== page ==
I have many scripts which I interact with from the command line. Everytime I need to use them, I have to open a command line window and copy+paste and CD to the path to the directory they are in. This is tedious (they are in a rather deep file system, so typing out the full path is a pain, copy+paste is better but not much). I tried to create a .BAT file that I could double-click on that would open a new command-line window in the folder the .bat file exists in but it does not work. It opens a new window, but the working directory is not the directory that .bat file is in. Here's what I've got after much googling (My cmd skills ain't so great):

cd %CD%

I know from when I used Linux that Konqueror had a "Command-line window here" feature, and that's the effect I'm trying to get on Windows.

  • 2
    Dos and cmd are two different things. – RookieTEC9 Aug 10 '15 at 17:39
  • On Windows 10 there is an easy way for this: In Explorer navigate to your scripts (which you do anyway) then click "File" in upper left corner of Explorer window and then click on "Open command promt" --> "Open command prompt" OR "Open command prompt as administrator" ... Voila! – Wlad Sep 7 '16 at 18:50
  • Another alternative is to use Cmder or ConEmu (which btw. are way better than cmd.exe). If properly installed they provide you a context menu in windows explorer (e.g. cmder here) which will bring up the console on current path. So no more need to copy & paste or type the path manually. – Wlad Sep 7 '16 at 18:57
  • @TsetNoitamotua all Windows since Vista have "open command prompt window here" when pressing shift+right click in any folder. The same can be achived with shift+F10, shift+menu or just alt+D > cmd > enter – phuclv May 19 '18 at 10:33

16 Answers 16


Create a file named open_dos_here.cmd with the following lines:

cd "%~p1"
call cmd

Put this file at any folder. Then, go to your Send To folder (Win+E; Alt+D;shell:sendto;Enter). Create a shortcut to point to this open_dos_here.cmd

Then, in any folder, select any file or sub-folder. Right-click and select "Send To" and then select open_dos_here.cmd to open the DOS in that folder.

  • That is awesome! Only problem is that the window that opens does not use the size that I set. I set DOS to run in a wider-that-normal window and using this trick, it opens in what looks like a default-width window. Why is it falling back to the default? – FrustratedWithFormsDesigner Dec 16 '10 at 15:08
  • You can go to the send-to folder. Find out the shortcut of open_dos_here.cmd. Then, right-click and select Properties. Then, change the Font, Layout, etc to suit your style. Also, as seen form others post, add double-quotes like this : "%~p1" – Alvin SIU Dec 19 '10 at 15:33
  • 8
    You should explain each line. – Wolfpack'08 May 9 '14 at 4:44
  • 1
    Actually, when you right-click a file (e.g. C:\myFolder\myFile.txt) and select [ Send To ] and then the shortcut of open_dos_here.cmd, the OS will put the full path file name of the selected file as the first argument to call the batch file open_dos_here.cmd. So, inside the open_dos_here.cmd, it just uses this 1st argument (i.e. %1) to do the work. The first line %~d1 is to extract only the drive letter of %1 (e.g. C:). This goes to C drive. The 2nd line cd to %~p1 which is the path of %1 (i.e. \myFolder). After going to this directory, simply call the cmd to open the DOS command prompt. – Alvin SIU Aug 23 '14 at 9:12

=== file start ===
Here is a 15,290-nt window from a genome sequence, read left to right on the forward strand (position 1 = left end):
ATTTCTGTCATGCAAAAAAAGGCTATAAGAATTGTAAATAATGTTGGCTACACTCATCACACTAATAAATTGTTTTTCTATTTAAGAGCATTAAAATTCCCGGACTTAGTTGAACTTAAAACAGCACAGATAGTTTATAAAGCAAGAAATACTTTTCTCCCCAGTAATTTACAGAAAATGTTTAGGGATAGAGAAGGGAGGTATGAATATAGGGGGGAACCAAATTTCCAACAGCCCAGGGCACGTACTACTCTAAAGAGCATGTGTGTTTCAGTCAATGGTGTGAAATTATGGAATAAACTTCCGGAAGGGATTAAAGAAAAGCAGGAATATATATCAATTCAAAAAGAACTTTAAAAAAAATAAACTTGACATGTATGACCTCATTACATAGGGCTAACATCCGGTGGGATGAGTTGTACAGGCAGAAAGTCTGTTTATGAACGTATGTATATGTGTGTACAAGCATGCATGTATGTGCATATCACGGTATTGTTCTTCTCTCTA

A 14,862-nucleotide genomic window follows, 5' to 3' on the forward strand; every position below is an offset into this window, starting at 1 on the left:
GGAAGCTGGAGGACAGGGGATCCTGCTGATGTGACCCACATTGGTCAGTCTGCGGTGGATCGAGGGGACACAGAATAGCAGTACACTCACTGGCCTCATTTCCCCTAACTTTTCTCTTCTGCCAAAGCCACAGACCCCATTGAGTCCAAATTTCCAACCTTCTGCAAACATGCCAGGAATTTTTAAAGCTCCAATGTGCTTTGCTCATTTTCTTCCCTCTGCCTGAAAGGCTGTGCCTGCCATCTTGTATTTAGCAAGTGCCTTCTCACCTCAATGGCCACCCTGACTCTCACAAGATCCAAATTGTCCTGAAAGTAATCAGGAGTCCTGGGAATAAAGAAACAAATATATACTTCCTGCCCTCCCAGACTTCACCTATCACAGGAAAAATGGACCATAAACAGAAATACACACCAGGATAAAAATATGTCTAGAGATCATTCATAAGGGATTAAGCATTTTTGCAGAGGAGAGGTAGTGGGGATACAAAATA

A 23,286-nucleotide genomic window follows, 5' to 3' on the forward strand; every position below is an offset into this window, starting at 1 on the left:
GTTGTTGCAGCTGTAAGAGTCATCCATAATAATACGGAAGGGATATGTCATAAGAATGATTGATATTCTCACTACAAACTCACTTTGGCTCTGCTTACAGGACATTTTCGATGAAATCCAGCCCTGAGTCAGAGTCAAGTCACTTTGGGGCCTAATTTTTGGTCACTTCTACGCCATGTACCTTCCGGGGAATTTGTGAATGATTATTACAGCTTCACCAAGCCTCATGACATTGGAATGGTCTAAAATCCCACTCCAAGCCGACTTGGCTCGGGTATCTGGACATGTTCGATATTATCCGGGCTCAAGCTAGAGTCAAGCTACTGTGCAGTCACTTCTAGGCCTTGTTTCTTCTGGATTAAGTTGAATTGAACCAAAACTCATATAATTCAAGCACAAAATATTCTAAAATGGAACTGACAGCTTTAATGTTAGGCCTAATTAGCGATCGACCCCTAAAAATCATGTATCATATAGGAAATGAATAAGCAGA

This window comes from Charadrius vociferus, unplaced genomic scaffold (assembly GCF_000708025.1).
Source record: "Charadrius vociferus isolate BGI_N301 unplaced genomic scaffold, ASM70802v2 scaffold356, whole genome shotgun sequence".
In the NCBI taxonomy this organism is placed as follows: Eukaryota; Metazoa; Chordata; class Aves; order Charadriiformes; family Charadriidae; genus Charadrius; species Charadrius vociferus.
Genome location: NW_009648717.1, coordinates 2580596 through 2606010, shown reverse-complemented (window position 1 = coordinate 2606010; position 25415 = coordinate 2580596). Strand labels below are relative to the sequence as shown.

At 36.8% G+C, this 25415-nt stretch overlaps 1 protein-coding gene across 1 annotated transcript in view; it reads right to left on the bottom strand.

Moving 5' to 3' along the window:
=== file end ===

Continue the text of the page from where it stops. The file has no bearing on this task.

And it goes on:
• @todofixthis what if I want to execute a dos command with this? – tvshajeer Dec 11 '14 at 11:00

you probably want to do this:

cd /d %~dp0

this will set your current directory to the directory you have the batch file in

  • 1
    Yes! It works!! Now where can I find an explanation for this? – FrustratedWithFormsDesigner Dec 15 '10 at 15:45
  • 3
    'cd' is a system specific command - implemented by microsoft for their commond-line and '%~dp0' is simply the variable that holds the path the currently executing batch file is located in - therefore executing this command will take you to that directory (apparently this variable is only available from a batch file, which makes sense) – Chris Dec 15 '10 at 15:51
  • Chris Shouldn't that be: cd "%~dp0" With the double-quotes? – Paul Tomasi Dec 19 '10 at 3:59
  • Hi there, have you tried that? For me the upper solution works very well... maybe the quotes help if you have spaces in the file path, but I never had any problems with 'cd /d %~dp0' – Chris Jan 11 '11 at 15:23
  • 4
    @FrustratedWithFormsDesigner: Why don't you set this as the accepted answer, if it solved your problem? It certainly solved it for me! – awe Sep 19 '13 at 12:34

You can just enter cmd into the address bar in Explorer and it starts up in that path. Likewise for PowerShell.

  • Just tried that, and the system tried to open up a new Internet Explorer tab at the addess http://cmd/ (which of course didn't help at all). Also, we don't have PowerShell installed here at work. – FrustratedWithFormsDesigner Jun 28 '12 at 13:34
  • It does work for me in Windows 7. – Joey Jun 28 '12 at 13:34
  • Ah. We've still got Windows XP here. I'll keep this tip in mind for home use. – FrustratedWithFormsDesigner Jun 28 '12 at 13:35